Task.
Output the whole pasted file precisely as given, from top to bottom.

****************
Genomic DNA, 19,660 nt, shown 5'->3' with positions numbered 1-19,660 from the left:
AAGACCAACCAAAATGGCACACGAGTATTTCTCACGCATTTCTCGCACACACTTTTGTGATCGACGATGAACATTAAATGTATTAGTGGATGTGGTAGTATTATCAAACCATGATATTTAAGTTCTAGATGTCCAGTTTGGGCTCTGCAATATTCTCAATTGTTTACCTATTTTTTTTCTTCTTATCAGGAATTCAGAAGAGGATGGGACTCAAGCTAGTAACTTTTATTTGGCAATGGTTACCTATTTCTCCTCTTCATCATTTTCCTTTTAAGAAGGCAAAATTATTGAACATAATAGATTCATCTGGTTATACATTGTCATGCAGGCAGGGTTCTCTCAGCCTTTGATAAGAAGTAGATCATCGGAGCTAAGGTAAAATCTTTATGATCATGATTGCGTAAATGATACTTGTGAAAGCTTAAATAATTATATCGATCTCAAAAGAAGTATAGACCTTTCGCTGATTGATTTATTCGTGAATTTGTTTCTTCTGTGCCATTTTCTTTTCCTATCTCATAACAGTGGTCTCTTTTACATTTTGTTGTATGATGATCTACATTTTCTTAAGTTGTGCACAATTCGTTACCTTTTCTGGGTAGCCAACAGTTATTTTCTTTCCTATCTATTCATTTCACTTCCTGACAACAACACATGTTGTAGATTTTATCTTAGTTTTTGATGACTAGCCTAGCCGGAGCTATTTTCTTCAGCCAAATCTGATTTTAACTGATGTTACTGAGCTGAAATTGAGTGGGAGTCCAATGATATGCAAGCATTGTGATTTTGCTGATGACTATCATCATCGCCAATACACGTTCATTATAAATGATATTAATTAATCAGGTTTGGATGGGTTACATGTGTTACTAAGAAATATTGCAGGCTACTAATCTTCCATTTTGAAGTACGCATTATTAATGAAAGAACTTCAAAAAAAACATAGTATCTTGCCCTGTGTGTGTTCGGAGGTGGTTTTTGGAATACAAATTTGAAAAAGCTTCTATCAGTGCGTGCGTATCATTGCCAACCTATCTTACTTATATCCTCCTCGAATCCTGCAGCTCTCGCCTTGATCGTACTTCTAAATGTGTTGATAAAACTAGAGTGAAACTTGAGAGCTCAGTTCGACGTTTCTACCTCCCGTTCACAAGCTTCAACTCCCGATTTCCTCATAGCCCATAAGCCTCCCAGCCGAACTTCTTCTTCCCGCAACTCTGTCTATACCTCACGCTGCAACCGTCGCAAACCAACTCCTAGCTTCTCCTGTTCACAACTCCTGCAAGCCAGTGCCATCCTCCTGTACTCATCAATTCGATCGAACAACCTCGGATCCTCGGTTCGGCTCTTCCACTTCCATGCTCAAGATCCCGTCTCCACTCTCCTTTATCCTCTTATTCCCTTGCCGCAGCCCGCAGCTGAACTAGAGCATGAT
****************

Genomic DNA, 19,660 nt, shown 5'->3' with positions numbered 1-19,660 from the left:
AAGACCAACCAAAATGGCACACGAGTATTTCTCACGCATTTCTCGCACACACTTTTGTGATCGACGATGAACATTAAATGTATTAGTGGATGTGGTAGTATTATCAAACCATGATATTTAAGTTCTAGATGTCCAGTTTGGGCTCTGCAATATTCTCAATTGTTTACCTATTTTTTTTCTTCTTATCAGGAATTCAGAAGAGGATGGGACTCAAGCTAGTAACTTTTATTTGGCAATGGTTACCTATTTCTCCTCTTCATCATTTTCCTTTTAAGAAGGCAAAATTATTGAACATAATAGATTCATCTGGTTATACATTGTCATGCAGGCAGGGTTCTCTCAGCCTTTGATAAGAAGTAGATCATCGGAGCTAAGGTAAAATCTTTATGATCATGATTGCGTAAATGATACTTGTGAAAGCTTAAATAATTATATCGATCTCAAAAGAAGTATAGACCTTTCGCTGATTGATTTATTCGTGAATTTGTTTCTTCTGTGCCATTTTCTTTTCCTATCTCATAACAGTGGTCTCTTTTACATTTTGTTGTATGATGATCTACATTTTCTTAAGTTGTGCACAATTCGTTACCTTTTCTGGGTAGCCAACAGTTATTTTCTTTCCTATCTATTCATTTCACTTCCTGACAACAACACATGTTGTAGATTTTATCTTAGTTTTTGATGACTAGCCTAGCCGGAGCTATTTTCTTCAGCCAAATCTGATTTTAACTGATGTTACTGAGCTGAAATTGAGTGGGAGTCCAATGATATGCAAGCATTGTGATTTTGCTGATGACTATCATCATCGCCAATACACGTTCATTATAAATGATATTAATTAATCAGGTTTGGATGGGTTACATGTGTTACTAAGAAATATTGCAGGCTACTAATCTTCCATTTTGAAGTACGCATTATTAATGAAAGAACTTCAAAAAAAACATAGTATCTTGCCCTGTGTGTGTTCGGAGGTGGTTTTTGGAATACAAATTTGAAAAAGCTTCTATCAGTGCGTGCGTATCATTGCCAACCTATCTTACTTATATCCTCCTCGAATCCTGCAGCTCTCGCCTTGATCGTACTTCTAAATGTGTTGATAAAACTAGAGTGAAACTTGAGAGCTCAGTTCGACGTTTCTACCTCCCGTTCACAAGCTTCAACTCCCGATTTCCTCATAGCCCATAAGCCTCCCAGCCGAACTTCTTCTTCCCGCAACTCTGTCTATACCTCACGCTGCAACCGTCGCAAACCAACTCCTAGCTTCTCCTGTTCACAACTCCTGCAAGCCAGTGCCATCCTCCTGTACTCATCAATTCGATCGAACAACCTCGGATCCTCGGTTCGGCTCTTCCACTTCCATGCTCAAGATCCCGTCTCCACTCTCCTTTATCCTCTTATTCCCTTGCCGCAGCCCGCAGCTGAACTAGAGCATGAT